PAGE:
Eric S. Orwoll, MD; Douglas C. Bauer, MD; Thomas M. Vogt, MD, MPH; Kathleen M. Fox, PhD
To determine the anthropometric, historical, and lifestyle factors associated with bone mineral density (BMD) of the spine and proximal femur in older women.
Four clinical centers in Baltimore, Maryland; Minneapolis, Minnesota; Portland, Oregon; and the Monongahela Valley, Pennsylvania.
7963 ambulatory, nonblack women 65 years of age or older.
Medical history was obtained by questionnaire and interview, and physical and anthropometric data were obtained by examination. Lumbar spine and proximal femoral BMDs were measured using dual-energy x-ray absorptiometry.
The multivariable models could predict 21% and 25% of the difference between participants in BMD at the femoral neck and lumbar spine, respectively. Weight was most highly associated with BMD. Postmenopausal estrogen use and other indicators of total estrogen exposure were strongly associated with increased BMD. Use of diuretics (both thiazide and nonthiazide), activity levels and muscle strength, alcohol intake, and dietary calcium intake were associated with higher BMD. A family history of osteoporotic fracture was strongly associated with low BMD. European ancestry and blond hair, childbirth or breast feeding, a history of hyperthyroidism, and progestin use were not associated with axial BMD.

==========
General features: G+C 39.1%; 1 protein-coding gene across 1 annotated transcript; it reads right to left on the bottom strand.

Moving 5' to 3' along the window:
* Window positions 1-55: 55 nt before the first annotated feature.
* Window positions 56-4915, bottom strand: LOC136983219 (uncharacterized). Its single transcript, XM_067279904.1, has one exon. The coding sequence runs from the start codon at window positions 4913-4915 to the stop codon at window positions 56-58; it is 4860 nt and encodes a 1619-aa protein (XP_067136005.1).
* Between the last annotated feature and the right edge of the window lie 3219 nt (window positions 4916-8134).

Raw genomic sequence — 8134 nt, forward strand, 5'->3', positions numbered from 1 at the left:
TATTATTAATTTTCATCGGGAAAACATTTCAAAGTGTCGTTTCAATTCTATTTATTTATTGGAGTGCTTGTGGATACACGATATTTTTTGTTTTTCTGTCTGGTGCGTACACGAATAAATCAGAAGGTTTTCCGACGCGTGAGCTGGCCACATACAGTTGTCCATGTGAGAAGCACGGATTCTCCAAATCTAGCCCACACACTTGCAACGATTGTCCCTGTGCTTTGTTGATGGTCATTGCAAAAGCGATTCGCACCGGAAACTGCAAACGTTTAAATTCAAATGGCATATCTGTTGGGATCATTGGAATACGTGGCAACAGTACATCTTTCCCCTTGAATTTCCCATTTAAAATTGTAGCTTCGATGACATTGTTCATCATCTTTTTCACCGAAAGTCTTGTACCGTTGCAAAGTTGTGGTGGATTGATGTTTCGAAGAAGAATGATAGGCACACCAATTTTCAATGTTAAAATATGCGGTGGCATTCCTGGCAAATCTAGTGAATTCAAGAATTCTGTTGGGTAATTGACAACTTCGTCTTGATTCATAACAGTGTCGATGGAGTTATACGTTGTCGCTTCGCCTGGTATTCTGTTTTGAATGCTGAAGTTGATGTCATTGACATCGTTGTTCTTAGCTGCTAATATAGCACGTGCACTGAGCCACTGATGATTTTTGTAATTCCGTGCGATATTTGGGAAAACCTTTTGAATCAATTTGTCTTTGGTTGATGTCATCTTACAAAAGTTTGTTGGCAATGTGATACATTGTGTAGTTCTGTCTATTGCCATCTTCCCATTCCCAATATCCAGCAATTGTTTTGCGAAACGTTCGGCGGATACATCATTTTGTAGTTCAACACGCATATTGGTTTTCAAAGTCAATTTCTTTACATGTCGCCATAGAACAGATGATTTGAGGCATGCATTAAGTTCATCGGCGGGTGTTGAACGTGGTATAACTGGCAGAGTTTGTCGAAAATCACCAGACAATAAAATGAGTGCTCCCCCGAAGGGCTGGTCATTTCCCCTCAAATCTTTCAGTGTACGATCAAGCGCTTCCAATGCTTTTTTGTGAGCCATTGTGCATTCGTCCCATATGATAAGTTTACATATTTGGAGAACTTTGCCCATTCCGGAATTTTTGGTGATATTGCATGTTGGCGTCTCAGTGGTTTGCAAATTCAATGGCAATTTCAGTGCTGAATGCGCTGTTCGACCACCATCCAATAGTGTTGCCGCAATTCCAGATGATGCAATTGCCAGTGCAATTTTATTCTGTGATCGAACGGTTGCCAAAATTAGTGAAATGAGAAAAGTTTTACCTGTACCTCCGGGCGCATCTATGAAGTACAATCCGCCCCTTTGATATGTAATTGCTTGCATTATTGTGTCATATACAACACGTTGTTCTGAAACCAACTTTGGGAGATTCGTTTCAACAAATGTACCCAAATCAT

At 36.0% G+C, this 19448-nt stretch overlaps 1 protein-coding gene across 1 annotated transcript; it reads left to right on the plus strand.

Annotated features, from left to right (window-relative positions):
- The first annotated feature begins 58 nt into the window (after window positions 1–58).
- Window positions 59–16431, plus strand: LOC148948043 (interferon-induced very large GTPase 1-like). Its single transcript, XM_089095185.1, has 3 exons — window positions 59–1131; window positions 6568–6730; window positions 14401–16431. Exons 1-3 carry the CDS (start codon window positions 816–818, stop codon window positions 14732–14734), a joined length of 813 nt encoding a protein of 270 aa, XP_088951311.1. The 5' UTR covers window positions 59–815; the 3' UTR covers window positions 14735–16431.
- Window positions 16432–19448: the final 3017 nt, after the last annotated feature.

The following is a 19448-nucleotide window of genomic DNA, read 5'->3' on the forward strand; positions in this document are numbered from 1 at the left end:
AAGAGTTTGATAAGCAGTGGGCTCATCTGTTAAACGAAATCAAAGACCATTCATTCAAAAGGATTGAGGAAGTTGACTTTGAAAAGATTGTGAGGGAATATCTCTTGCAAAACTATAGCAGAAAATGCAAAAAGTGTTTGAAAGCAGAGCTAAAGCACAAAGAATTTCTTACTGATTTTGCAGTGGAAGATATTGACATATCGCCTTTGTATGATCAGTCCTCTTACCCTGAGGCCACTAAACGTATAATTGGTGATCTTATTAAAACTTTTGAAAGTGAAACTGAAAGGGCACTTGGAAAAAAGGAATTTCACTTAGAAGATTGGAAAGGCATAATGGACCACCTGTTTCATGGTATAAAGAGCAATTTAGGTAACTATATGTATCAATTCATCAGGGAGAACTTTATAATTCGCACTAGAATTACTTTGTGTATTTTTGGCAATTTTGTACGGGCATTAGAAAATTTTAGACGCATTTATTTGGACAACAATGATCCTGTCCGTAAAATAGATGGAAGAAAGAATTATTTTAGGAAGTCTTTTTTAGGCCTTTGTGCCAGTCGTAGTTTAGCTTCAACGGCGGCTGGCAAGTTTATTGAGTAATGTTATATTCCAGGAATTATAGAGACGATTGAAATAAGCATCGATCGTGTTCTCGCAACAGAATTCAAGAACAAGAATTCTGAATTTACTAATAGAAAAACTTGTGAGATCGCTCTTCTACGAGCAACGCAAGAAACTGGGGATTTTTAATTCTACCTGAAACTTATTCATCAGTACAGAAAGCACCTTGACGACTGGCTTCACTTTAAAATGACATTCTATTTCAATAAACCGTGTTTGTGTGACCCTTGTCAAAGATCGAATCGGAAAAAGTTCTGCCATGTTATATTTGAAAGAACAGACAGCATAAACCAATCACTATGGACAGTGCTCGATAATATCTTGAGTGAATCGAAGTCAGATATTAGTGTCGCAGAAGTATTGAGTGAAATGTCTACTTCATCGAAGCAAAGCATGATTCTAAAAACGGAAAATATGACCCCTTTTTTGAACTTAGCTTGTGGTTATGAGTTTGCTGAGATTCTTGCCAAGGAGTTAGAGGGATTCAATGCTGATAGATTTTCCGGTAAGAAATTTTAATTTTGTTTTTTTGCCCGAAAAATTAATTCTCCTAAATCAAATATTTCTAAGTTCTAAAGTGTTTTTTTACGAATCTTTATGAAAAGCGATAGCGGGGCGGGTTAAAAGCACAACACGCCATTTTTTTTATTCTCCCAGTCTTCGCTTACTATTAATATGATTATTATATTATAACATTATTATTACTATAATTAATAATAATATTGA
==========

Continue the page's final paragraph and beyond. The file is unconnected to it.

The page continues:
Weight is strongly associated with BMD. Estrogen exposure, physical activity, and calcium intake are also positively associated with BMD, whereas a family history of osteoporosis is associated with reduced BMD. These associations suggest ways to better identify risk for fracture.
*For members of the Study of Osteoporotic Fractures Research Group, see the Appendix.
Orwoll ES, Bauer DC, Vogt TM, et al. Axial Bone Mass in Older Women. Ann Intern Med. 1996;124:187–196. doi: https://doi.org/10.7326/0003-4819-124-2-199601150-00001
Download citation file:
Published: Ann Intern Med. 1996;124(2):187-196.
Endocrine and Metabolism, Geriatric Medicine, Metabolic Bone Disorders.
Results provided by:
Copyright © 2020 American College of Physicians. All Rights Reserved.
Print ISSN: 0003-4819 | Online ISSN: 1539-3704
Conditions of Use